That conflict is shared by Billi's uncle (Jiang Yongbo),who also left China long ago – in his case for Japan – and can only expiate his guilt through a wedding toast so lugubrious it verges on hilarious.  Indeed,my only real quibble with the film is that I wanted to know more about that part of Billi's family – why they moved to Japan,how they negotiatedthatset of cultural conflicts,how they convinced her cousin (a very deadpan-funny Chen Han) and his girlfriend (Aoi Mizuhara) to go through with their charade of a wedding,and what on earth was going through said girlfriend's head the entire time?  The complete lack of explanation is part of the joke,yet I couldn't help feeling like an essential part of this tale of displacement and diaspora remained tantalizingly untold.

Still,I can't quarrel with Wang for choosing to focus on her own story and to tell it her way.  Its very specificity,which she admirably refused to compromise,is ironically what gives the movie such broad appeal.  From the details of her own,lived experience of "an actual lie,"we get emotional truth that transcends language,race,and nationality.  That's a welcome gift at any time,but especially in these times.

Related articles:
Sundance Review
Our Interview with Lulu Wang

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Reader Comments (7)

This movie is (and will be) at the top of my "favorite lists"this year.It's incredible.

July 23,2019 | Unregistered CommenterEli

Eli -- it's also way up top for me thus far.

Lynn -- thank you for this beautiful piece.I was anxiously awaiting your response and the anecdote about your husband is so relatable.in that,that's how I am about my family too.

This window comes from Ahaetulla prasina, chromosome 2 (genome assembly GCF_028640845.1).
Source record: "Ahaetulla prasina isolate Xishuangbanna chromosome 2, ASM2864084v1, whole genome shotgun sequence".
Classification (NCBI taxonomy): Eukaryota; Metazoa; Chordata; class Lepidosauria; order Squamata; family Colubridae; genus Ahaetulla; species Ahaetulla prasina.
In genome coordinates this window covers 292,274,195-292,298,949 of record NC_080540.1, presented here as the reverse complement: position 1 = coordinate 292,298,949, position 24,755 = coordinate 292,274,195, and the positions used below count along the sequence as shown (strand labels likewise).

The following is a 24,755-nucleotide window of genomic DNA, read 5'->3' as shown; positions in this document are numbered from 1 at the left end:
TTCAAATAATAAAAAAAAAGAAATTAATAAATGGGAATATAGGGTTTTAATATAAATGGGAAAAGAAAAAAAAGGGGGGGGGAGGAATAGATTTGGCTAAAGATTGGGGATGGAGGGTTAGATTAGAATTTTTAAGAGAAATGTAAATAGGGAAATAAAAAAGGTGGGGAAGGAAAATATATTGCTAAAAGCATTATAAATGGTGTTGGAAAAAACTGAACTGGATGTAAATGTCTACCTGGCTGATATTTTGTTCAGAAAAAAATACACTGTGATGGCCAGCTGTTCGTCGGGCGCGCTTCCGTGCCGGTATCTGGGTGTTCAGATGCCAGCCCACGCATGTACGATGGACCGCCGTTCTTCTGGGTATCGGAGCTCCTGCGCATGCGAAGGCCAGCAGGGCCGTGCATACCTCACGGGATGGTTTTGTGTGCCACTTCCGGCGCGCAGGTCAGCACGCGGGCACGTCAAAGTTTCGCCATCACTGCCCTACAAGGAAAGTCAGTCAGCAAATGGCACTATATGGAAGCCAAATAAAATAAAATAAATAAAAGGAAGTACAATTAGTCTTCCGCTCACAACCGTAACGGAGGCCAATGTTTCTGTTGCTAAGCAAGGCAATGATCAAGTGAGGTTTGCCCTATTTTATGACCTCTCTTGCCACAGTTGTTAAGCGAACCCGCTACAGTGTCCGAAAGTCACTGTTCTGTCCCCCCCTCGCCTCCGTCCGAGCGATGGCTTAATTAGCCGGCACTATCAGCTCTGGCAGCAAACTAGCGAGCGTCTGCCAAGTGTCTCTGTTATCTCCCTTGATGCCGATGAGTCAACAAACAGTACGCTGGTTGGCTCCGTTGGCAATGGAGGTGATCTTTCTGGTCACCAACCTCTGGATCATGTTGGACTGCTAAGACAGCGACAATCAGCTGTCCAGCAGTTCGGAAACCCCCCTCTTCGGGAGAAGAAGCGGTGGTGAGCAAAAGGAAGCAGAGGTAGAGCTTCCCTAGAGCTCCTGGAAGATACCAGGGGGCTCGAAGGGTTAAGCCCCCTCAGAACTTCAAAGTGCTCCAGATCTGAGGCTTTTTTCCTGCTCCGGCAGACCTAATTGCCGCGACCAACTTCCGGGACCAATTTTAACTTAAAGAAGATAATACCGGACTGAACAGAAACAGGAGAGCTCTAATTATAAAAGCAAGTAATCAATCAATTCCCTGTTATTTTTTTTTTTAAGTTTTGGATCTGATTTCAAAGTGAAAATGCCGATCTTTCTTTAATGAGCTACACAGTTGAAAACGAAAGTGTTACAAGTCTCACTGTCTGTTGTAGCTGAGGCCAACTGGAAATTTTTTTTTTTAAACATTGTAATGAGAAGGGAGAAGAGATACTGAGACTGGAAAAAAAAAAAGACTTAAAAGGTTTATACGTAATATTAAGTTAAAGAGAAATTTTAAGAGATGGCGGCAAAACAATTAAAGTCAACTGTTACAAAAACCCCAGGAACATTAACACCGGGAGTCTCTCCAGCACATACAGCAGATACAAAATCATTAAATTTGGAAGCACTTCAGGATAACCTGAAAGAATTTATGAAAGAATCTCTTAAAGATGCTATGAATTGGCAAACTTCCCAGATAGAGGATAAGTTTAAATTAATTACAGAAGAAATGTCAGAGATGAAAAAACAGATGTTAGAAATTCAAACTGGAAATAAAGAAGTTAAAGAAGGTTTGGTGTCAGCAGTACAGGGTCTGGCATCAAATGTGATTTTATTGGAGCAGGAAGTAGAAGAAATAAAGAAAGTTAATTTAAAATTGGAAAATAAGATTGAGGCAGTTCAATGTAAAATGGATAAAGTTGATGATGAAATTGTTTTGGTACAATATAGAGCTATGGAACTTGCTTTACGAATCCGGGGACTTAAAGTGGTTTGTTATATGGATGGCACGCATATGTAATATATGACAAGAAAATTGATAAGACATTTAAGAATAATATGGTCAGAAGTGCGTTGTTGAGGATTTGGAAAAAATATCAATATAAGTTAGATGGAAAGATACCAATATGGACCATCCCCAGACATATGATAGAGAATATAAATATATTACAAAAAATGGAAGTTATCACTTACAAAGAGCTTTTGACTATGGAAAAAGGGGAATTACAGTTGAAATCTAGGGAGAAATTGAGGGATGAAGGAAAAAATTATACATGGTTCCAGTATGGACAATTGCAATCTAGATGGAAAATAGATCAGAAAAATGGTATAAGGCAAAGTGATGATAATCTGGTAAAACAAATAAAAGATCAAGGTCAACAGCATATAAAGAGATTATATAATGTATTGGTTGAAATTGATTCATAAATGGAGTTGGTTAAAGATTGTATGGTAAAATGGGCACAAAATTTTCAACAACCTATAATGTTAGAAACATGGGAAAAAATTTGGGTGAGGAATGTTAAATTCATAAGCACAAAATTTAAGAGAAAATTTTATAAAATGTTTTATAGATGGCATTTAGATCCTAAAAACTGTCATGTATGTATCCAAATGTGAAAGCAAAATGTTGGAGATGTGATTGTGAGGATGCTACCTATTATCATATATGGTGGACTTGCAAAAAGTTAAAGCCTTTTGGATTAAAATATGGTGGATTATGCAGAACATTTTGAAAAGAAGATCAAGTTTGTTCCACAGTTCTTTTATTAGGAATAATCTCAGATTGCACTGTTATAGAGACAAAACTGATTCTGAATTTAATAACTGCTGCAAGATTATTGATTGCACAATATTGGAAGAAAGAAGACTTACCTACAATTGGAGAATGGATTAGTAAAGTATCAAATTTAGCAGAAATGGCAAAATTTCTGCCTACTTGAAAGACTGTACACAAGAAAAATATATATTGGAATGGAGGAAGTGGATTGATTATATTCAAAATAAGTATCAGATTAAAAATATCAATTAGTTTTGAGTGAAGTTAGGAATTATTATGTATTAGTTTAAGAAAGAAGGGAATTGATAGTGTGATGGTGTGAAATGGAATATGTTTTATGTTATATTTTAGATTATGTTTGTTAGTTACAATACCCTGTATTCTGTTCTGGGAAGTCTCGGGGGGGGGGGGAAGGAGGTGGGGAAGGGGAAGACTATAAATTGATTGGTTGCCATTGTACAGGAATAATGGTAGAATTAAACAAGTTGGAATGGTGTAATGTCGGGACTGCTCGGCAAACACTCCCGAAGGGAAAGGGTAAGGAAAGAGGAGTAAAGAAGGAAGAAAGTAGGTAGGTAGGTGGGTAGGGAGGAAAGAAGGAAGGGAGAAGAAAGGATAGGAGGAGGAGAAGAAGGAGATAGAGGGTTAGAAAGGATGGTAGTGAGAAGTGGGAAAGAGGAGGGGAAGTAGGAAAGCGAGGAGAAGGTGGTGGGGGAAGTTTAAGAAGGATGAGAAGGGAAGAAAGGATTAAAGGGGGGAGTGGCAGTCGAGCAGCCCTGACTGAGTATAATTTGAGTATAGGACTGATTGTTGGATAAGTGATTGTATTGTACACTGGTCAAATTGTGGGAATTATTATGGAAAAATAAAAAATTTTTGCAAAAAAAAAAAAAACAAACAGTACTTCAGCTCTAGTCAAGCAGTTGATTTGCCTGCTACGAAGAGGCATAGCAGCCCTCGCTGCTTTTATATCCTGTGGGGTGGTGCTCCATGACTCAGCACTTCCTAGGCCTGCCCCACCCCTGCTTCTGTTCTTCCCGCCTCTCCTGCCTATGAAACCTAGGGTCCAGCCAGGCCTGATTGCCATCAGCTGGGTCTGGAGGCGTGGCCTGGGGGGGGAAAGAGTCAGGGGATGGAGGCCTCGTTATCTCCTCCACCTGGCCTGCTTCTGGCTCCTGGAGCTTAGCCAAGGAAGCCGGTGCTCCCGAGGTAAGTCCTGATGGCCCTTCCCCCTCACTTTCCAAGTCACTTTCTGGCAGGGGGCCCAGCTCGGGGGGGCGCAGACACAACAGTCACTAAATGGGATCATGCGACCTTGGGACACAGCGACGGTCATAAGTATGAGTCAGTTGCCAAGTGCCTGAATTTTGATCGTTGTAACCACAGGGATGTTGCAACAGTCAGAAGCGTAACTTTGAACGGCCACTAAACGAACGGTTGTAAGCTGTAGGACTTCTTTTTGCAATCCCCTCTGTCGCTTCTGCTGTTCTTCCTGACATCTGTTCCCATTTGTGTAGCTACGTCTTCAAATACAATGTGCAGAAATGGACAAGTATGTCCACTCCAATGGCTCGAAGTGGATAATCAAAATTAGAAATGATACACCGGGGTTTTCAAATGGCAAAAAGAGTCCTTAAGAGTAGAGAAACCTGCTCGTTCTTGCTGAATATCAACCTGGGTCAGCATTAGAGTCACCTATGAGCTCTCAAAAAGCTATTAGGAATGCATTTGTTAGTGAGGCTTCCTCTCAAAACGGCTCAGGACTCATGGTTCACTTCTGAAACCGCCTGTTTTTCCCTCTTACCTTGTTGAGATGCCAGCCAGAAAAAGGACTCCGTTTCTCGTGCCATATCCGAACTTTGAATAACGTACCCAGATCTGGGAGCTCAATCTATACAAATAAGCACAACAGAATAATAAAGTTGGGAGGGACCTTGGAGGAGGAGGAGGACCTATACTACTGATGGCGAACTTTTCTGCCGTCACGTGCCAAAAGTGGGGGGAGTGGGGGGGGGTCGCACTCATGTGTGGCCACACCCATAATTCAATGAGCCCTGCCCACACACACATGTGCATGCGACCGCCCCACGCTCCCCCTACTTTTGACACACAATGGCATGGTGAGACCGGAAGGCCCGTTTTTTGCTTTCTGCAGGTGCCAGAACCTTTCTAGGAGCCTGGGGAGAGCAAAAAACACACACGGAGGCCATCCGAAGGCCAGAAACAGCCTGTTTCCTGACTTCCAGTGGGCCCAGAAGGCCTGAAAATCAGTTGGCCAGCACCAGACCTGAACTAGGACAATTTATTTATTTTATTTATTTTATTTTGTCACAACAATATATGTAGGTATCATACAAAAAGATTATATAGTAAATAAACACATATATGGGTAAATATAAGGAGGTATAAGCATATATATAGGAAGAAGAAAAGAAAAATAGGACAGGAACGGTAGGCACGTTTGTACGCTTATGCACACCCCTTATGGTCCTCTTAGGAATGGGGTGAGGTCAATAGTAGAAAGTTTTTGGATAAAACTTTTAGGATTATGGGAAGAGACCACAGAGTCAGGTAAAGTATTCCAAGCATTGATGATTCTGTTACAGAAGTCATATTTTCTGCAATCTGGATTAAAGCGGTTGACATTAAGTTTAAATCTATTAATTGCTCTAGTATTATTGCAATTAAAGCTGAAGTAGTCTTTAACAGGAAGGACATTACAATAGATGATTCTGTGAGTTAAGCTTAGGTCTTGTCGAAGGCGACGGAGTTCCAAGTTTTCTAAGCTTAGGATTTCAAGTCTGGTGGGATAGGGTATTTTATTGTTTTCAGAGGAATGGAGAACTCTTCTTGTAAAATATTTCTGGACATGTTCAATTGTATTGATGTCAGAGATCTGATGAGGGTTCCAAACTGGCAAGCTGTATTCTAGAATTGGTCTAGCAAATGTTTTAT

also appreciated the query about the Japan side of the story since I felt that a bit but you articulated it so well.

July 23,2019 | Registered CommenterNATHANIEL R

Can't wait for this to come to my neck of the woods.

July 23,2019 | Unregistered CommenterCash

this is a lovely review (the best review i've read on this site likely).So well written and a wonderful mix at just the right balance of review + personal.

July 23,2019 | Unregistered CommenterAnonny

Wonderful film.Just saw it today.Highly recommend.

July 23,2019 | Unregistered Commenterbrandz

Lynn - this is such a personal and great review;I have close ties to my immediate family but no ties to anyone beyond that so I am thinking about that difference in cultures.

I'm excited for Awkwafina to get this kind of role - and I definitely like the trend of hybrid entertainers like her using their stage names and getting credit for doing great work.Cher was not less great a movie actor because she acted as Cher rather than Cherilyn Sarkisian.

July 27,2019 | Unregistered CommenterRebecca

Lynn,thank you for this lovely piece of writing and sharing your own personal experience

July 27,2019 | Unregistered Commenterbrookesboy